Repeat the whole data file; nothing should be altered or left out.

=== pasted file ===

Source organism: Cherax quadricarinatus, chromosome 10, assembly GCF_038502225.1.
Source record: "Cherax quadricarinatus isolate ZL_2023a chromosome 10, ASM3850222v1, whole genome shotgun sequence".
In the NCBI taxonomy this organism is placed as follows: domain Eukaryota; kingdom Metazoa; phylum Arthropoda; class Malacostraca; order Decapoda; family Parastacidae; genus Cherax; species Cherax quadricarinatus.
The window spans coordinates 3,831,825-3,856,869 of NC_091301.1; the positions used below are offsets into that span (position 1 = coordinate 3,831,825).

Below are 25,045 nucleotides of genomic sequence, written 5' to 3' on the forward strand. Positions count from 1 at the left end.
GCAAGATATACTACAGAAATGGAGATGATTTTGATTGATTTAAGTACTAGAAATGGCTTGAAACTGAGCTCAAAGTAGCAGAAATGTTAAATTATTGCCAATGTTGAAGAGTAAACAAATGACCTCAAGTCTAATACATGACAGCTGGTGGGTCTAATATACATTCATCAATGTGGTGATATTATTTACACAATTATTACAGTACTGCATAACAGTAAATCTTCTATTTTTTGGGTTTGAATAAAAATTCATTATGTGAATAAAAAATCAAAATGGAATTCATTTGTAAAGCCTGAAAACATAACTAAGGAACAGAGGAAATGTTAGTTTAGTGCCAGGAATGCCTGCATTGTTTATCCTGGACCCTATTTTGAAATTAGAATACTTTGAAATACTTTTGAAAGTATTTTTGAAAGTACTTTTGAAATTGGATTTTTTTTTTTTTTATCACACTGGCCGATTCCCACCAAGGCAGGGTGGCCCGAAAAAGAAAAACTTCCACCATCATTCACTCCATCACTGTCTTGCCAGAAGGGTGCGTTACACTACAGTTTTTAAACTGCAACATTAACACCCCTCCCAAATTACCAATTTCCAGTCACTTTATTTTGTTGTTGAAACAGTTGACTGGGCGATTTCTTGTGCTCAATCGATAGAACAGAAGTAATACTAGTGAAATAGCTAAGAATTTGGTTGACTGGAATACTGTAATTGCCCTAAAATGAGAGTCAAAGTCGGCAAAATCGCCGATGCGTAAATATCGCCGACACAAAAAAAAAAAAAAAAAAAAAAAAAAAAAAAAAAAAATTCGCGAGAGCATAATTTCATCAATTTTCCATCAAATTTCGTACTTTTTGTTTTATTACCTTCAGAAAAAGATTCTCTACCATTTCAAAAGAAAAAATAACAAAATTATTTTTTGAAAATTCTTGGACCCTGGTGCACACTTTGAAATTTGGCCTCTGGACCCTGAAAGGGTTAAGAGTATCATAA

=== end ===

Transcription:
Source organism: Cherax quadricarinatus, chromosome 10, assembly GCF_038502225.1.
Source record: "Cherax quadricarinatus isolate ZL_2023a chromosome 10, ASM3850222v1, whole genome shotgun sequence".
In the NCBI taxonomy this organism is placed as follows: domain Eukaryota; kingdom Metazoa; phylum Arthropoda; class Malacostraca; order Decapoda; family Parastacidae; genus Cherax; species Cherax quadricarinatus.
The window spans coordinates 3,831,825-3,856,869 of NC_091301.1; the positions used below are offsets into that span (position 1 = coordinate 3,831,825).

Below are 25,045 nucleotides of genomic sequence, written 5' to 3' on the forward strand. Positions count from 1 at the left end.
GCAAGATATACTACAGAAATGGAGATGATTTTGATTGATTTAAGTACTAGAAATGGCTTGAAACTGAGCTCAAAGTAGCAGAAATGTTAAATTATTGCCAATGTTGAAGAGTAAACAAATGACCTCAAGTCTAATACATGACAGCTGGTGGGTCTAATATACATTCATCAATGTGGTGATATTATTTACACAATTATTACAGTACTGCATAACAGTAAATCTTCTATTTTTTGGGTTTGAATAAAAATTCATTATGTGAATAAAAAATCAAAATGGAATTCATTTGTAAAGCCTGAAAACATAACTAAGGAACAGAGGAAATGTTAGTTTAGTGCCAGGAATGCCTGCATTGTTTATCCTGGACCCTATTTTGAAATTAGAATACTTTGAAATACTTTTGAAAGTATTTTTGAAAGTACTTTTGAAATTGGATTTTTTTTTTTTTTATCACACTGGCCGATTCCCACCAAGGCAGGGTGGCCCGAAAAAGAAAAACTTCCACCATCATTCACTCCATCACTGTCTTGCCAGAAGGGTGCGTTACACTACAGTTTTTAAACTGCAACATTAACACCCCTCCCAAATTACCAATTTCCAGTCACTTTATTTTGTTGTTGAAACAGTTGACTGGGCGATTTCTTGTGCTCAATCGATAGAACAGAAGTAATACTAGTGAAATAGCTAAGAATTTGGTTGACTGGAATACTGTAATTGCCCTAAAATGAGAGTCAAAGTCGGCAAAATCGCCGATGCGTAAATATCGCCGACACAAAAAAAAAAAAAAAAAAAAAAAAAAAAAAAAAAAAATTCGCGAGAGCATAATTTCATCAATTTTCCATCAAATTTCGTACTTTTTGTTTTATTACCTTCAGAAAAAGATTCTCTACCATTTCAAAAGAAAAAATAACAAAATTATTTTTTGAAAATTCTTGGACCCTGGTGCACACTTTGAAATTTGGCCTCTGGACCCTGAAAGGGTTAAGAGTATCATAA